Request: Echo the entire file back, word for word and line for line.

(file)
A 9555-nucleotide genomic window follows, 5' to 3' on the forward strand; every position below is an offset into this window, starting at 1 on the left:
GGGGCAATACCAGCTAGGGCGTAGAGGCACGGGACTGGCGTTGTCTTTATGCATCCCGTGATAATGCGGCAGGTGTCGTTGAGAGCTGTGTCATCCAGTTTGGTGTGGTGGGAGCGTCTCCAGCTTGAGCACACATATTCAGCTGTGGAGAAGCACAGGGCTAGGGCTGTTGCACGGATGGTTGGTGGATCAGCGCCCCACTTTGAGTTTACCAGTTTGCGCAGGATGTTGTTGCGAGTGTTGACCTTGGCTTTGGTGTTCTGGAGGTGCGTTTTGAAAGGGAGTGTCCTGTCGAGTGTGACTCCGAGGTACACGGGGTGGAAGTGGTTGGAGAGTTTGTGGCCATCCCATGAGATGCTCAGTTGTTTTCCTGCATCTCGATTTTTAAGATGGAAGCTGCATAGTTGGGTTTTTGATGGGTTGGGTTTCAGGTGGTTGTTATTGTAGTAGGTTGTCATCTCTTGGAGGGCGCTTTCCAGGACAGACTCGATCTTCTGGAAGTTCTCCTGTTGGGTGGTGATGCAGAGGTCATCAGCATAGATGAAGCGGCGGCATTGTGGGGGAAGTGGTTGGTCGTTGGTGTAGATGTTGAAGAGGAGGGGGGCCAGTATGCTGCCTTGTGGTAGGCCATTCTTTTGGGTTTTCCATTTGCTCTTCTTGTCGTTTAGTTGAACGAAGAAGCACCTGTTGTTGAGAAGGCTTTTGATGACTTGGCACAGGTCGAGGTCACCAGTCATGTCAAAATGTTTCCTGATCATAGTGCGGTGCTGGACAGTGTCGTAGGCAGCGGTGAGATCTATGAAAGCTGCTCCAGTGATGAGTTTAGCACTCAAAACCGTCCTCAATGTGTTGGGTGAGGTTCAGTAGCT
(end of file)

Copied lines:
A 9555-nucleotide genomic window follows, 5' to 3' on the forward strand; every position below is an offset into this window, starting at 1 on the left:
GGGGCAATACCAGCTAGGGCGTAGAGGCACGGGACTGGCGTTGTCTTTATGCATCCCGTGATAATGCGGCAGGTGTCGTTGAGAGCTGTGTCATCCAGTTTGGTGTGGTGGGAGCGTCTCCAGCTTGAGCACACATATTCAGCTGTGGAGAAGCACAGGGCTAGGGCTGTTGCACGGATGGTTGGTGGATCAGCGCCCCACTTTGAGTTTACCAGTTTGCGCAGGATGTTGTTGCGAGTGTTGACCTTGGCTTTGGTGTTCTGGAGGTGCGTTTTGAAAGGGAGTGTCCTGTCGAGTGTGACTCCGAGGTACACGGGGTGGAAGTGGTTGGAGAGTTTGTGGCCATCCCATGAGATGCTCAGTTGTTTTCCTGCATCTCGATTTTTAAGATGGAAGCTGCATAGTTGGGTTTTTGATGGGTTGGGTTTCAGGTGGTTGTTATTGTAGTAGGTTGTCATCTCTTGGAGGGCGCTTTCCAGGACAGACTCGATCTTCTGGAAGTTCTCCTGTTGGGTGGTGATGCAGAGGTCATCAGCATAGATGAAGCGGCGGCATTGTGGGGGAAGTGGTTGGTCGTTGGTGTAGATGTTGAAGAGGAGGGGGGCCAGTATGCTGCCTTGTGGTAGGCCATTCTTTTGGGTTTTCCATTTGCTCTTCTTGTCGTTTAGTTGAACGAAGAAGCACCTGTTGTTGAGAAGGCTTTTGATGACTTGGCACAGGTCGAGGTCACCAGTCATGTCAAAATGTTTCCTGATCATAGTGCGGTGCTGGACAGTGTCGTAGGCAGCGGTGAGATCTATGAAAGCTGCTCCAGTGATGAGTTTAGCACTCAAAACCGTCCTCAATGTGTTGGGTGAGGTTCAGTAGCT